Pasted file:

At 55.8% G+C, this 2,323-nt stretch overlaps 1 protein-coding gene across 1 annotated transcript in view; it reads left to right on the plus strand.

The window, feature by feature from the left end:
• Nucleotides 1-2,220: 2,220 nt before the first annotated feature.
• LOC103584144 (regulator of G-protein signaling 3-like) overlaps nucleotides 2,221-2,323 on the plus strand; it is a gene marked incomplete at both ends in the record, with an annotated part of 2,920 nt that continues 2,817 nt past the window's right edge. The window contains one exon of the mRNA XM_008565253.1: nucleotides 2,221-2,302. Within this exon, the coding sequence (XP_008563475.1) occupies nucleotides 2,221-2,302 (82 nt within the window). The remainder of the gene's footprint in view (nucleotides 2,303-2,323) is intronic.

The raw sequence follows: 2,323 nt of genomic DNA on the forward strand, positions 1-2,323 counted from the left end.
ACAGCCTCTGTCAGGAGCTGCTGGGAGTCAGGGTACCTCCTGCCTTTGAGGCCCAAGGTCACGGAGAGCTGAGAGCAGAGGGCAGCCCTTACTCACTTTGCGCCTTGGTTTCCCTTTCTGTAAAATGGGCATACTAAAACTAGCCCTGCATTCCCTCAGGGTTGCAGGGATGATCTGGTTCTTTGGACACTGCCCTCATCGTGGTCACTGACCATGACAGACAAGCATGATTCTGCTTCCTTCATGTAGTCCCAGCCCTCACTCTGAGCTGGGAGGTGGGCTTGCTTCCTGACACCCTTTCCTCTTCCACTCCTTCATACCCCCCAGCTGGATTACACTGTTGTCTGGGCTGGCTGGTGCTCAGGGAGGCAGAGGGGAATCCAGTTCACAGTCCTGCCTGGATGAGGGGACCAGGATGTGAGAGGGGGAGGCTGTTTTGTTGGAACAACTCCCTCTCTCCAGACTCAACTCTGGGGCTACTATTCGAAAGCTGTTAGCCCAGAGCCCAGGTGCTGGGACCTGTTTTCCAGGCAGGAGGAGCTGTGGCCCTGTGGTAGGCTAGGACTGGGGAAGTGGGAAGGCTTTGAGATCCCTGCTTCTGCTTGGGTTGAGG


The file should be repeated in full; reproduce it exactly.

At 55.8% G+C, this 2,323-nt stretch overlaps 1 protein-coding gene across 1 annotated transcript in view; it reads left to right on the plus strand.

The window, feature by feature from the left end:
• Nucleotides 1-2,220: 2,220 nt before the first annotated feature.
• LOC103584144 (regulator of G-protein signaling 3-like) overlaps nucleotides 2,221-2,323 on the plus strand; it is a gene marked incomplete at both ends in the record, with an annotated part of 2,920 nt that continues 2,817 nt past the window's right edge. The window contains one exon of the mRNA XM_008565253.1: nucleotides 2,221-2,302. Within this exon, the coding sequence (XP_008563475.1) occupies nucleotides 2,221-2,302 (82 nt within the window). The remainder of the gene's footprint in view (nucleotides 2,303-2,323) is intronic.

The raw sequence follows: 2,323 nt of genomic DNA on the forward strand, positions 1-2,323 counted from the left end.
ACAGCCTCTGTCAGGAGCTGCTGGGAGTCAGGGTACCTCCTGCCTTTGAGGCCCAAGGTCACGGAGAGCTGAGAGCAGAGGGCAGCCCTTACTCACTTTGCGCCTTGGTTTCCCTTTCTGTAAAATGGGCATACTAAAACTAGCCCTGCATTCCCTCAGGGTTGCAGGGATGATCTGGTTCTTTGGACACTGCCCTCATCGTGGTCACTGACCATGACAGACAAGCATGATTCTGCTTCCTTCATGTAGTCCCAGCCCTCACTCTGAGCTGGGAGGTGGGCTTGCTTCCTGACACCCTTTCCTCTTCCACTCCTTCATACCCCCCAGCTGGATTACACTGTTGTCTGGGCTGGCTGGTGCTCAGGGAGGCAGAGGGGAATCCAGTTCACAGTCCTGCCTGGATGAGGGGACCAGGATGTGAGAGGGGGAGGCTGTTTTGTTGGAACAACTCCCTCTCTCCAGACTCAACTCTGGGGCTACTATTCGAAAGCTGTTAGCCCAGAGCCCAGGTGCTGGGACCTGTTTTCCAGGCAGGAGGAGCTGTGGCCCTGTGGTAGGCTAGGACTGGGGAAGTGGGAAGGCTTTGAGATCCCTGCTTCTGCTTGGGTTGAGG